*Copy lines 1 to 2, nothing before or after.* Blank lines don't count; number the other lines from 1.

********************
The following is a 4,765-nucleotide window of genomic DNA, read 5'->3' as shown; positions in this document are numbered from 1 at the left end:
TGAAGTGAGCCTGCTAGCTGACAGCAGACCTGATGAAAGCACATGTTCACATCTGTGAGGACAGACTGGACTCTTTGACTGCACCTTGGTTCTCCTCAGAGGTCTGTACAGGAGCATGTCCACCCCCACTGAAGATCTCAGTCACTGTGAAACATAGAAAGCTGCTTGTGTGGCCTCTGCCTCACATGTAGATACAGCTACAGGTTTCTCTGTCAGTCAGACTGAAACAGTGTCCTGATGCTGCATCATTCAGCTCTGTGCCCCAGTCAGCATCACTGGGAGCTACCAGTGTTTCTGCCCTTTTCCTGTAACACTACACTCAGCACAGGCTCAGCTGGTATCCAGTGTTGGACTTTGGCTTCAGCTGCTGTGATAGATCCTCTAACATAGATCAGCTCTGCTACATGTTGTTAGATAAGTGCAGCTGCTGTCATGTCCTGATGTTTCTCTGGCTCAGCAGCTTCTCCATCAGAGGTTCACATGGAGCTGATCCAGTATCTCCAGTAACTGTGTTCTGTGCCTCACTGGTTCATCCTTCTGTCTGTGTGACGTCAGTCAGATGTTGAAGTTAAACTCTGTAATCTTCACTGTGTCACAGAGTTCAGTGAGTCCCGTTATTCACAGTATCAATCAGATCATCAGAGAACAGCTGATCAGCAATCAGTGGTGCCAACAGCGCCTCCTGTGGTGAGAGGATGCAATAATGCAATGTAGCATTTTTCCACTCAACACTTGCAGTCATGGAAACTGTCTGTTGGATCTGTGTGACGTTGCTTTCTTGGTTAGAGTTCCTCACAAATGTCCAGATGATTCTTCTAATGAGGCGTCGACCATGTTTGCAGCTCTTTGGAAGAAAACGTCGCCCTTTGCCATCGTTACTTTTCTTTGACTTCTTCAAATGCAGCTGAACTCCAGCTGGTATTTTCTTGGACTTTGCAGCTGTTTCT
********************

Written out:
The following is a 4,765-nucleotide window of genomic DNA, read 5'->3' as shown; positions in this document are numbered from 1 at the left end:
TGAAGTGAGCCTGCTAGCTGACAGCAGACCTGATGAAAGCACATGTTCACATCTGTGAGGACAGACTGGACTCTTTGACTGCACCTTGGTTCTCCTCAGAGGTCTGTACAGGAGCATGTCCACCCCCACTGAAGATCTCAGTCACTGTGAAACATAGAAAGCTGCTTGTGTGGCCTCTGCCTCACATGTAGATACAGCTACAGGTTTCTCTGTCAGTCAGACTGAAACAGTGTCCTGATGCTGCATCATTCAGCTCTGTGCCCCAGTCAGCATCACTGGGAGCTACCAGTGTTTCTGCCCTTTTCCTGTAACACTACACTCAGCACAGGCTCAGCTGGTATCCAGTGTTGGACTTTGGCTTCAGCTGCTGTGATAGATCCTCTAACATAGATCAGCTCTGCTACATGTTGTTAGATAAGTGCAGCTGCTGTCATGTCCTGATGTTTCTCTGGCTCAGCAGCTTCTCCATCAGAGGTTCACATGGAGCTGATCCAGTATCTCCAGTAACTGTGTTCTGTGCCTCACTGGTTCATCCTTCTGTCTGTGTGACGTCAGTCAGATGTTGAAGTTAAACTCTGTAATCTTCACTGTGTCACAGAGTTCAGTGAGTCCCGTTATTCACAGTATCAATCAGATCATCAGAGAACAGCTGATCAGCAATCAGTGGTGCCAACAGCGCCTCCTGTGGTGAGAGGATGCAATAATGCAATGTAGCATTTTTCCACTCAACACTTGCAGTCATGGAAACTGTCTGTTGGATCTGTGTGACGTTGCTTTCTTGGTTAGAGTTCCTCACAAATGTCCAGATGATTCTTCTAATGAGGCGTCGACCATGTTTGCAGCTCTTTGGAAGAAAACGTCGCCCTTTGCCATCGTTACTTTTCTTTGACTTCTTCAAATGCAGCTGAACTCCAGCTGGTATTTTCTTGGACTTTGCAGCTGTTTCT